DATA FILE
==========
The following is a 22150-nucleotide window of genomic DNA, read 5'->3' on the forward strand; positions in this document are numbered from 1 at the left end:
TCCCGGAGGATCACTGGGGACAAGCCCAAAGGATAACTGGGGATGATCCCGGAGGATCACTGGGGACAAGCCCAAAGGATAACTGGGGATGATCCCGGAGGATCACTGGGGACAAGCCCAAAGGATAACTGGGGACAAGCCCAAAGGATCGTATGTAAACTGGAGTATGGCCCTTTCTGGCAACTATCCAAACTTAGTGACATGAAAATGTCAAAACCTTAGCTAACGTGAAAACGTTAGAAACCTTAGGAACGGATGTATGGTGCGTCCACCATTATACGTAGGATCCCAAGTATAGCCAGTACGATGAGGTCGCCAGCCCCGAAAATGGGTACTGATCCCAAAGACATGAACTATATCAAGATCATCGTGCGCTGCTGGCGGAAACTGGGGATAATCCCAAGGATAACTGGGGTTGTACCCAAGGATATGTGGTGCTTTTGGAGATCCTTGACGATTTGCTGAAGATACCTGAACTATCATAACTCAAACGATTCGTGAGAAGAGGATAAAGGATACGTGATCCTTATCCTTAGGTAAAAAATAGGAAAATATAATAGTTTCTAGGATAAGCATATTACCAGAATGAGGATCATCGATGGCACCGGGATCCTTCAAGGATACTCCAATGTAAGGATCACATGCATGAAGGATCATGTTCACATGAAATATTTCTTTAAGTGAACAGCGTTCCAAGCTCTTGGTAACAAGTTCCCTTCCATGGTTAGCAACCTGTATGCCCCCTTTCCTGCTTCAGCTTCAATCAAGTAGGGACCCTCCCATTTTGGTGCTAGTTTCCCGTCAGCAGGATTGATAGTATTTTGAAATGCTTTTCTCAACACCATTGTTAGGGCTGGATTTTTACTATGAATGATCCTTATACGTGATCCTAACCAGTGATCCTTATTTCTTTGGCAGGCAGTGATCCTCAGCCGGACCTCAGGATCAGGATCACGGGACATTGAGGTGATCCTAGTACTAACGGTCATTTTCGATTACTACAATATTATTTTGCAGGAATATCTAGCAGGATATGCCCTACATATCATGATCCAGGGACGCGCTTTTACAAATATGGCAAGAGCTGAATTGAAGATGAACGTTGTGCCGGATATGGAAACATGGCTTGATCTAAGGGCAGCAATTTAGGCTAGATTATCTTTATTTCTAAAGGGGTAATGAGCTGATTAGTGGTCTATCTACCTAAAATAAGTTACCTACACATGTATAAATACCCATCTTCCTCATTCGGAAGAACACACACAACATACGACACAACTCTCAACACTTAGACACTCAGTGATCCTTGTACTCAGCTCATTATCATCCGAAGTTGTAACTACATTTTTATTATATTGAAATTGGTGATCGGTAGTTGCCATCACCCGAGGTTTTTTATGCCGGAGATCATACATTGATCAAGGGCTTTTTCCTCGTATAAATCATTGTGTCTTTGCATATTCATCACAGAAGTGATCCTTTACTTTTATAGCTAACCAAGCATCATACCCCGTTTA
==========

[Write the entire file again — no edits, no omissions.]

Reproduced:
The following is a 22150-nucleotide window of genomic DNA, read 5'->3' on the forward strand; positions in this document are numbered from 1 at the left end:
TCCCGGAGGATCACTGGGGACAAGCCCAAAGGATAACTGGGGATGATCCCGGAGGATCACTGGGGACAAGCCCAAAGGATAACTGGGGATGATCCCGGAGGATCACTGGGGACAAGCCCAAAGGATAACTGGGGACAAGCCCAAAGGATCGTATGTAAACTGGAGTATGGCCCTTTCTGGCAACTATCCAAACTTAGTGACATGAAAATGTCAAAACCTTAGCTAACGTGAAAACGTTAGAAACCTTAGGAACGGATGTATGGTGCGTCCACCATTATACGTAGGATCCCAAGTATAGCCAGTACGATGAGGTCGCCAGCCCCGAAAATGGGTACTGATCCCAAAGACATGAACTATATCAAGATCATCGTGCGCTGCTGGCGGAAACTGGGGATAATCCCAAGGATAACTGGGGTTGTACCCAAGGATATGTGGTGCTTTTGGAGATCCTTGACGATTTGCTGAAGATACCTGAACTATCATAACTCAAACGATTCGTGAGAAGAGGATAAAGGATACGTGATCCTTATCCTTAGGTAAAAAATAGGAAAATATAATAGTTTCTAGGATAAGCATATTACCAGAATGAGGATCATCGATGGCACCGGGATCCTTCAAGGATACTCCAATGTAAGGATCACATGCATGAAGGATCATGTTCACATGAAATATTTCTTTAAGTGAACAGCGTTCCAAGCTCTTGGTAACAAGTTCCCTTCCATGGTTAGCAACCTGTATGCCCCCTTTCCTGCTTCAGCTTCAATCAAGTAGGGACCCTCCCATTTTGGTGCTAGTTTCCCGTCAGCAGGATTGATAGTATTTTGAAATGCTTTTCTCAACACCATTGTTAGGGCTGGATTTTTACTATGAATGATCCTTATACGTGATCCTAACCAGTGATCCTTATTTCTTTGGCAGGCAGTGATCCTCAGCCGGACCTCAGGATCAGGATCACGGGACATTGAGGTGATCCTAGTACTAACGGTCATTTTCGATTACTACAATATTATTTTGCAGGAATATCTAGCAGGATATGCCCTACATATCATGATCCAGGGACGCGCTTTTACAAATATGGCAAGAGCTGAATTGAAGATGAACGTTGTGCCGGATATGGAAACATGGCTTGATCTAAGGGCAGCAATTTAGGCTAGATTATCTTTATTTCTAAAGGGGTAATGAGCTGATTAGTGGTCTATCTACCTAAAATAAGTTACCTACACATGTATAAATACCCATCTTCCTCATTCGGAAGAACACACACAACATACGACACAACTCTCAACACTTAGACACTCAGTGATCCTTGTACTCAGCTCATTATCATCCGAAGTTGTAACTACATTTTTATTATATTGAAATTGGTGATCGGTAGTTGCCATCACCCGAGGTTTTTTATGCCGGAGATCATACATTGATCAAGGGCTTTTTCCTCGTATAAATCATTGTGTCTTTGCATATTCATCACAGAAGTGATCCTTTACTTTTATAGCTAACCAAGCATCATACCCCGTTTA